I'd forgotten about it until I noticed this photo, so I thought I'd share. Have any faithful readers seen blue jays like this? Though the photo shows four, I think there must have been at least 10-12 total.
Bluejay is a tune from the Portland Collection.

Sunday, May 18, 2008

Anniversary Reel

Saturday afternoon found us in nearby Mt Vernon calling a few dances as part of an 10 year anniversary celebration. Lovely music was played by John Pranio and Paul D'Alessio at the Mt Vernon Community Center, and we called some fun, easy dances - La Bastringue, Galopede, Family Contra, and The Wheel. Though we were only there for a short time, it was evident this was a celebration of more than just this couple's ten years of marriage. This was a celebration of family and friends, of love and loss, and especially of the connections and relationships that sustain and encourage through times of joy and sadness. The bride said to me when we got there that ten years might not mean a lot to some people, but it had not all been easy and it was time for an anniversary party, or something to that effect.
So, why wait for the BIG DAY? Why wait for the 25th, or 50th birthday or anniversary? Not that we shouldn't celebrate those milestones too, but maybe each day could be shared and celebrated! One of my favorite marketing logos is Pepperidge Farms' "Never have an ordinary day." Use the good dishes, take out the cloth napkins, light the candles at dinner, pick a bouquet of wildflowers... CELEBRATE LIFE and SHARE THE JOY!
Anniversary Reel is a dance written by Ted & Jean Sanella who had been married over 40 years.

Friday, May 16, 2008

Mr & Mrs Ma"cLean" of Snaigow

I know this post title is a stretch on the use of a fiddle tune, but it's the best I could find this morning! The theme of this week at home has been spring cleaning, and I'm happy to say we are just about caught up.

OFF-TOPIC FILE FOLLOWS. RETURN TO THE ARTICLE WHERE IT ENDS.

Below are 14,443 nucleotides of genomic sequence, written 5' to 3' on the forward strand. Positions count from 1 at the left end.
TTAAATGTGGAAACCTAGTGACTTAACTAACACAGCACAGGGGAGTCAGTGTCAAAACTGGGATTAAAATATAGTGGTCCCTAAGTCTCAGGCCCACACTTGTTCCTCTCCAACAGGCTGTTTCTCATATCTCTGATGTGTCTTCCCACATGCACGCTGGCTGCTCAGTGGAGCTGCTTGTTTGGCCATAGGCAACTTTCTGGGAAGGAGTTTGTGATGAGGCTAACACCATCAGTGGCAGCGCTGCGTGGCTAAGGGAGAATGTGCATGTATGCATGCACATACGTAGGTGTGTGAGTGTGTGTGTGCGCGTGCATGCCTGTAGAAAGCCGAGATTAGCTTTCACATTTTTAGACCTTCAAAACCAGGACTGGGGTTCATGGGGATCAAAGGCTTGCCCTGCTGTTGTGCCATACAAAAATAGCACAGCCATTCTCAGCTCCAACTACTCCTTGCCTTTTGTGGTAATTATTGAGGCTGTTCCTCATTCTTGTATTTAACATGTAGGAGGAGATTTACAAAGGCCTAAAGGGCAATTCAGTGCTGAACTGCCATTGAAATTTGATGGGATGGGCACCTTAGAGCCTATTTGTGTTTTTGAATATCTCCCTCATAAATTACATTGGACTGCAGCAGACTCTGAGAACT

It feels really good to wash the windows, clean and reorganize the closets, paint a room, and clear off my desk. All the assignments and papers from last semester's classes got stored in a binder for easy reference. I'm doing pretty good at collecting and pressing plants from the property, although it is a fairly involved process and requires some attention every few days.
Errands will occupy my morning, and the afternoon will likely find me in the yard putting in some dahlia bulbs and zinnia seeds shared with me by my mom (thanks!).
So, you can, if you like, call me Ma cLean this week. Once a new class starts (and hopefully a summer intern position somewhere), I'm not sure how caught up I'll stay on house and yard work... enough, I suppose, to get by and enjoy the journey!
Mr. and Mrs. MaClean of Snaigow comes from the Waltz Book, Third Volume (the red book).

Thursday, May 15, 2008

Happy Birthday...

Happy Birthday mom :)
Your energy and enthusiasm for living life to its fullest at any given moment have carried on to your daughters and grandchildren... these are two of the qualities I like best about us as a family and qualities I am drawn to in others.
Here's to another wonderful year! We love you!

Good for the Tongue